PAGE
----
The Tamilnadu reporter was a first comer. He spoke of the Farmers and agricultural workers union he represents, which would like to be part of PPF efforts. He said they are working against introduction of GM and BT-cotton seeds and are going to have a rally in Chennai under the slogan “Toddy is not liquor”, because of the Govt’s anti-farmer policies.
Abhishek, a young man from Vellore spoke about the need to motivate youth, who are looking out for alternatives.
Someone gave us the background information on how the Dalits and Farmers organizations are working together in Karnataka. It was an effort of Kishen Patnaikji to bring them together. The Sarvodaya Paksha used the strategy of collecting Rotis and some cash from the members to win the elections, as an alternative strategy to the dominant use of money and muscle power in elections. They collected 17000 rotis and some 96.000,- rupees too. On the whole it seems the Karnataka Sarvodaya party under the president ship of Prof. Devanoor Mahadeva and the Socialist Front in Maharashtra are the strong most such movements in India today, which PPF could avail of.
The next 2 days, 20th and 21st December were devoted to the inauguration of the Samavesha Inauguration Political Convention along with a mass rally in Mandya, app. 150 km from Bangalore. N. Venkatesh, the chief Secretary of DSS, Anusuyaamma, vice-president of DSS, KS Puttanaiah, exec chairman of Sarvodaya Party of Karnataka, Kuldeep Nayyar, Advocate Ravivarma Kumar, Yogendra Yadav etc. spoke and were joined by newly arrived speakers from Tamilnadu, Geetha Ramakrishnan of the Tamilnadu unorganized sector union and Christina Samy of the Women’s Front in Karur District of Tamilnadu.
Ajit jha, Prof of History, spoke on SEZ’s. He said even supporters of capitalism are against SEZ’s. the Indian Govt. is going to loose more than a crore of rupees per year due to SEZ. It can only be explained historically that due to the Chinese adopting SEZ’s, India was forced to do the same. Even in China the effects of SEZ’s are very negative and China is reconsidering this decision. Though SEZ’s have generally failed, still one hopes they will generate income and growth. There are no laws against their use as yet. Land is always required for SEZ’s and land laws are very unfair towards the public - as the W. Bengal and Orissa examples show –the state power is used mercilessly against the people. Still they tell lies that the laws are made in favor of the people.
Yogendra Yadav presented the problematics behind SEZ’s in a very lucid, didactic and pedagogic manner. He raised five questions and also presented the five right and wrong answers:
1. What is SEZ?; the Govt. says it will be a place where the Industry will produce and create wealth from export of products etc., but in reality it will be like a country within our country, an island with its own laws!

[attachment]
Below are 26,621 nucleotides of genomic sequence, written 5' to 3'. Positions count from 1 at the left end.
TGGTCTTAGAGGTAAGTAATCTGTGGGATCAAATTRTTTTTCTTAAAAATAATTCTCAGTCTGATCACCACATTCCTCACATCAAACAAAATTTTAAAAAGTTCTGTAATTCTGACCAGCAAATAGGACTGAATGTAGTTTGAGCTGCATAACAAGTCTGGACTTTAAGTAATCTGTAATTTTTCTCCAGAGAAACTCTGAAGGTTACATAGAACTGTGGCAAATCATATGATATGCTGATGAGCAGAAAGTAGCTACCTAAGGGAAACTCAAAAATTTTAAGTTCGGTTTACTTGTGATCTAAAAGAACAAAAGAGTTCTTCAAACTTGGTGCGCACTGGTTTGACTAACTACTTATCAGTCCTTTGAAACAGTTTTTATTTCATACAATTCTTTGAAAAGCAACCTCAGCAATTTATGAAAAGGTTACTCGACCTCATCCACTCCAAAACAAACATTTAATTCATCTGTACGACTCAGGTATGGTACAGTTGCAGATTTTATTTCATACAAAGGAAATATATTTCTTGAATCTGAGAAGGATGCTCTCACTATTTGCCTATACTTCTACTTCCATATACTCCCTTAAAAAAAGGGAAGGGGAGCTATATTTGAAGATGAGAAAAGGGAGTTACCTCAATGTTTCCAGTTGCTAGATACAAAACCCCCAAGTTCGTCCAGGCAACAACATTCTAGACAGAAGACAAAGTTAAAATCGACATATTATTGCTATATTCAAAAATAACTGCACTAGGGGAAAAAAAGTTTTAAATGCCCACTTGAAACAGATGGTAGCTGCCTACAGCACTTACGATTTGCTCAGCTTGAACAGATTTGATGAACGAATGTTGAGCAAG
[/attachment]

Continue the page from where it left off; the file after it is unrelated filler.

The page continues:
2. Why do we need SEZ’s?: the Govt. says to provide economic growth, but SEZ has nothing to do with economy. It is only Real Estate, capturing our most precious asset, namely land. Only Tatas and Ambanis will benefit, taking important pieces of land, creating townships and cities with their own laws in app. a hundred years from now. No Ryot will be able to buy any land then.
3. What is wrong with SEZ?: even those opposing SEZ’s are not giving answers. They are only complaining about the farmers not getting proper compensation. That is however not the only problem. Compensation can be given, but SEZ is the biggest tax evasion scam. It is about money. My money is being robbed through SEZ. In his area, Gurgaon, YOGENDRA YADAV said Land is now Rs. One Crore an acre!
4. Who is supporting/opposing SEZ’s?: the answer is like in the case of the elephant whom blind people are experiencing from different angles. Fact is that the political rulers of this country as well as the small movement-wallas are supporting it and the people are opposing it.
5. What can we do about it?How do we oppose and stop it?: we should oppose it, but that is not enough. We have to oppose the politics, the root cause of it; we have to take on the establishment of this country. We have now had 35 different parties in power in parliaments in center or states in the last 5 years. So the entire political establishment has to be opposed.
YOGENDRA YADAV also pointed at the uniqueness of Karnataka political history. It has always offered models of social transformation. Women’s organizations are part of the movement here, he said. Nowhere in North have Dalits and farmers been together in movements. He said we, from North, have come here to the South to learn from them and their experiences.
Advocate Joshi Jacob of Kerala pointed at the grim situation of the Indian farmers. He said even prior to the Globalisation era, farmers were nowhere on the agenda of any of the political parties. Now they are all talking only about farmer’s suicides.
Sunil talked of root causes of farmer’s suicides, namely the development policies of the Indian Government. He said, we need a radical political force to raise issues of farmers, poor Dalits and Adivasis. We should oppose bailouts of big business groups.